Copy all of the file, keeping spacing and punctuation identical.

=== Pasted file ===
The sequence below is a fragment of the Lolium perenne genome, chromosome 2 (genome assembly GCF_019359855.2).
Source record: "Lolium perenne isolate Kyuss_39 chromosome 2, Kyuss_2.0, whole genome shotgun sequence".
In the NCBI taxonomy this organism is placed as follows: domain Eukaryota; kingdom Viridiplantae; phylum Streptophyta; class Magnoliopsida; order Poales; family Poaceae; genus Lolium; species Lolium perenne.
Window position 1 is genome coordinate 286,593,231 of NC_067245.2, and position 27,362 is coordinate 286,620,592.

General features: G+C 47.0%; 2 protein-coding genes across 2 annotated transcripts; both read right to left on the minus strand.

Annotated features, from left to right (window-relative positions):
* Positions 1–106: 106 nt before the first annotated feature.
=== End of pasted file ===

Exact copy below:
The sequence below is a fragment of the Lolium perenne genome, chromosome 2 (genome assembly GCF_019359855.2).
Source record: "Lolium perenne isolate Kyuss_39 chromosome 2, Kyuss_2.0, whole genome shotgun sequence".
In the NCBI taxonomy this organism is placed as follows: domain Eukaryota; kingdom Viridiplantae; phylum Streptophyta; class Magnoliopsida; order Poales; family Poaceae; genus Lolium; species Lolium perenne.
Window position 1 is genome coordinate 286,593,231 of NC_067245.2, and position 27,362 is coordinate 286,620,592.

General features: G+C 47.0%; 2 protein-coding genes across 2 annotated transcripts; both read right to left on the minus strand.

Annotated features, from left to right (window-relative positions):
* Positions 1–106: 106 nt before the first annotated feature.